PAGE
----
US concerned over Pakistan’s ‘ill-trained’ prosecutors

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A diplomatic cable sent to Washington on June 27, 2009 by then US ambassador to Pakistan Anne W Patterson reveals that US diplomats were perturbed over Pakistan’s “ill-trained and ill-prepared” prosecutors.
“Pakistan’s prosecutors, under-resourced and poorly trained, are routinely characterised as the weakest link in a criminal justice system that sees up to 70 percent of its prosecutions end in acquittal. Prosecutors seldom work with police, do little to prepare their cases for trial, and are generally outgunned in the courtroom by defence counsel,” writes Patterson in a diplomatic memo recently leaked by WikiLeaks.
She writes that Pakistan’s prosecutors are currently one of the weak links in the country’s criminal justice system. “They are often ill-trained and ill-prepared to present the government’s cases in court. This, in turn, results in disproportionate numbers of acquittals at trial, some estimates put the acquittal rate at over 70 percent. Judges, police and even members of the defense bar routinely complain about the lack of competency and poor courtroom skills of the prosecutors,” the cable adds.
The cable says, “Prosecutors – to a greater extent than either police or judges – also suffer from a lack of institutional support. Unlike their judicial and law enforcement counterparts, Pakistan’s prosecutors are not organised into one unified national agency. Instead, prosecutorial responsibilities traditionally have been divided among a variety of national and provincial entities, a condition that largely continues today.”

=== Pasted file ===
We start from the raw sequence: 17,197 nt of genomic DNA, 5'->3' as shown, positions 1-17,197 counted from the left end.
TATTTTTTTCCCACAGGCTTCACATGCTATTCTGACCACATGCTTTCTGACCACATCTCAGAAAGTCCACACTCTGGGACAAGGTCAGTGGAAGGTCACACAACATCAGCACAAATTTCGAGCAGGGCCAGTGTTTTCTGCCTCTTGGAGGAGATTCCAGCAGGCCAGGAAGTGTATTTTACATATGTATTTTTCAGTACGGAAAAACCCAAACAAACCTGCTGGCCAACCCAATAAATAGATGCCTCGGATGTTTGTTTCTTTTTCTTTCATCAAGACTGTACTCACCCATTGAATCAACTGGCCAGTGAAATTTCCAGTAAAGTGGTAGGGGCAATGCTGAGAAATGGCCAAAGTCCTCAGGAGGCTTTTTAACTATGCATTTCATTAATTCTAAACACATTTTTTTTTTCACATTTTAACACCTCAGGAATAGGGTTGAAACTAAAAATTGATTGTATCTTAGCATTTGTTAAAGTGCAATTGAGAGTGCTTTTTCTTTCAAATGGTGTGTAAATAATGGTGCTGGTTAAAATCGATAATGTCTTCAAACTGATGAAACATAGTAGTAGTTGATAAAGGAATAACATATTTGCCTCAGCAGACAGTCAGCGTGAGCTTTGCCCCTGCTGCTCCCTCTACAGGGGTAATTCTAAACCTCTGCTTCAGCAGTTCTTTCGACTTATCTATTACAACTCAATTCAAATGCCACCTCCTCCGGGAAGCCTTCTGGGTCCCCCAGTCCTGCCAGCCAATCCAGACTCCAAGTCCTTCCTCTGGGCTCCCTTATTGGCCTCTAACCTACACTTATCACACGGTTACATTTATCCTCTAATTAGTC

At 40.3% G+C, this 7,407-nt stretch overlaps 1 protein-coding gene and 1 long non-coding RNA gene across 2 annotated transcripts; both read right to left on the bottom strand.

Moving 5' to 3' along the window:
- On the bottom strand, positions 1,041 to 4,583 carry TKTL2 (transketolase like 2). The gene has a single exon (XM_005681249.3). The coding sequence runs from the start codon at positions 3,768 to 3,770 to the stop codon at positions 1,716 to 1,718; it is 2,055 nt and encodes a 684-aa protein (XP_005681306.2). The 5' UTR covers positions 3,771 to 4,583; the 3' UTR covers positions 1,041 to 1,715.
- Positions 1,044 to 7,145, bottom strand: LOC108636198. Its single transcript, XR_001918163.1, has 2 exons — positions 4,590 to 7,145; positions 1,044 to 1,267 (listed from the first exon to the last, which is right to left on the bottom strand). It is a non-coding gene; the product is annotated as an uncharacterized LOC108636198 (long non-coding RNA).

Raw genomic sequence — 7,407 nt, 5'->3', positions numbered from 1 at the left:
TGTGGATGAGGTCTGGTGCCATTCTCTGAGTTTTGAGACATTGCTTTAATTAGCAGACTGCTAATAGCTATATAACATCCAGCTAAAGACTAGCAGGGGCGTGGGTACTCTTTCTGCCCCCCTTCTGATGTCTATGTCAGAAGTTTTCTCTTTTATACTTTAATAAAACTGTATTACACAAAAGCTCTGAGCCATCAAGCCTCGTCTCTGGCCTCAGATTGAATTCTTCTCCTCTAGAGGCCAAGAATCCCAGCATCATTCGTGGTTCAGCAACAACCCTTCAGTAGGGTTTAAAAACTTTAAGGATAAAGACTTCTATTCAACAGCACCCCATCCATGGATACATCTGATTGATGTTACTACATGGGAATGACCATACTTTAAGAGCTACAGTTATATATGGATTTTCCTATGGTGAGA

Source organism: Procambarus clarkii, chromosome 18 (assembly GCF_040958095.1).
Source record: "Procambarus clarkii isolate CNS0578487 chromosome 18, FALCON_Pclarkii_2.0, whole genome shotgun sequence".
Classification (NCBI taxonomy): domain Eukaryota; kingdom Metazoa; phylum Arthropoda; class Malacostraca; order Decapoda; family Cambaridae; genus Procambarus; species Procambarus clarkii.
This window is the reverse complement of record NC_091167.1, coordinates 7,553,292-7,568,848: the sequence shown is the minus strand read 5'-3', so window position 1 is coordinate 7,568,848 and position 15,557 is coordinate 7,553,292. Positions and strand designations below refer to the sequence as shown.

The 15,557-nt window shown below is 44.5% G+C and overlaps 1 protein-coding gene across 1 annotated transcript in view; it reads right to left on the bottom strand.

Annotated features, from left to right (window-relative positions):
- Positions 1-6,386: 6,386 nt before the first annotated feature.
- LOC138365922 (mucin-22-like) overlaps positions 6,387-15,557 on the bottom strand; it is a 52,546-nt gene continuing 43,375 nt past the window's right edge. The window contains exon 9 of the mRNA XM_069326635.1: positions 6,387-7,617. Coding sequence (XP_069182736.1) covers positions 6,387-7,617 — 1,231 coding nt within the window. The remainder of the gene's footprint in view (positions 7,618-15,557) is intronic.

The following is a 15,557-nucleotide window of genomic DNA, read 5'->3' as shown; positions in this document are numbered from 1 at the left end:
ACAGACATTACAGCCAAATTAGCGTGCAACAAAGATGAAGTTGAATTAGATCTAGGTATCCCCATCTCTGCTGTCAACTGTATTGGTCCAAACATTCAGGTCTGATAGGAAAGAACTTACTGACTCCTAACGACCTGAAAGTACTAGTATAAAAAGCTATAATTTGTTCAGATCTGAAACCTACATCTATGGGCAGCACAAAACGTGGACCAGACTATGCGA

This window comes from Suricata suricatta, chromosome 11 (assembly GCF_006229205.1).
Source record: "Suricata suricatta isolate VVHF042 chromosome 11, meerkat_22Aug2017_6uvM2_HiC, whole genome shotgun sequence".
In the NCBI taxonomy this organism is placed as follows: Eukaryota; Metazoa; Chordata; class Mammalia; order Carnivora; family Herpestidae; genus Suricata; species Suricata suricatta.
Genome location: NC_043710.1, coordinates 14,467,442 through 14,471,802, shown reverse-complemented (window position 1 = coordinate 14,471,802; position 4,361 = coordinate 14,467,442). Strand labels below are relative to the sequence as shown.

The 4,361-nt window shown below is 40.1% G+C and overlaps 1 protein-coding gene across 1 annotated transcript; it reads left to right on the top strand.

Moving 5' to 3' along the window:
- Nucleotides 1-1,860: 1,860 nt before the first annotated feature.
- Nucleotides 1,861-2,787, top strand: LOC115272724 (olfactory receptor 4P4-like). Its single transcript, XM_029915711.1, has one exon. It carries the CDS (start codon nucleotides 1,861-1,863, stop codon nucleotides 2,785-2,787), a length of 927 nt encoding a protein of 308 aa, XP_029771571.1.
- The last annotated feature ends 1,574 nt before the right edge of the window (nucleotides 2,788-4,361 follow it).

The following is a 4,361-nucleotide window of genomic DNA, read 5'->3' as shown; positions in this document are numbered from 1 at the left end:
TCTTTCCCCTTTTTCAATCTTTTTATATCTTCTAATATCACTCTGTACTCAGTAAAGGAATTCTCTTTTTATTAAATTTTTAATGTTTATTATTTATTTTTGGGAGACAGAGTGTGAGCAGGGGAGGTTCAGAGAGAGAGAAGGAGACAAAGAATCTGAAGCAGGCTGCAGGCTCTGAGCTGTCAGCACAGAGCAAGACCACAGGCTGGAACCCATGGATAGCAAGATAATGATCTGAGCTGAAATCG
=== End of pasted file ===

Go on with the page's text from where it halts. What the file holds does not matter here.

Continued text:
In the diplomatic cable, Patterson terms the creation of Punjab Department of Public Prosecutions a step forward, saying efforts to create independent prosecution services at the provincial level were promoted earlier this decade as a condition for the judicial sector assistance provided by the Asian Development Bank’s Access to Justice Project. Such reforms came to fruition first in the Punjab, where legislation providing for an independent prosecution service was enacted in 2005. The Punjab Department of Public Prosecution (PDPP) became a reality in 2006. The PDPP now includes over 1,000 prosecutors from across the province, who represent the government in all criminal trials conducted in the Punjab. Resources for the PDPP remain very scarce. Prosecutors in some districts must function without access to any kind of office. Libraries, filing systems, administrative support, and computer access are all effectively non-existent.”
“The prosecutors in the Punjab (and elsewhere) are frank about their needs for training and resources. Unlike either the police or the judiciary, there is no dedicated raining institution for prosecutors at any level, nor any other access to training opportunities. Underlying legal education is also weak because law schools in Pakistan rarely provide any practical skills courses. While most defense lawyers go through a period of apprenticeship, prosecutors often lack even that kind of mentoring,” the cable says.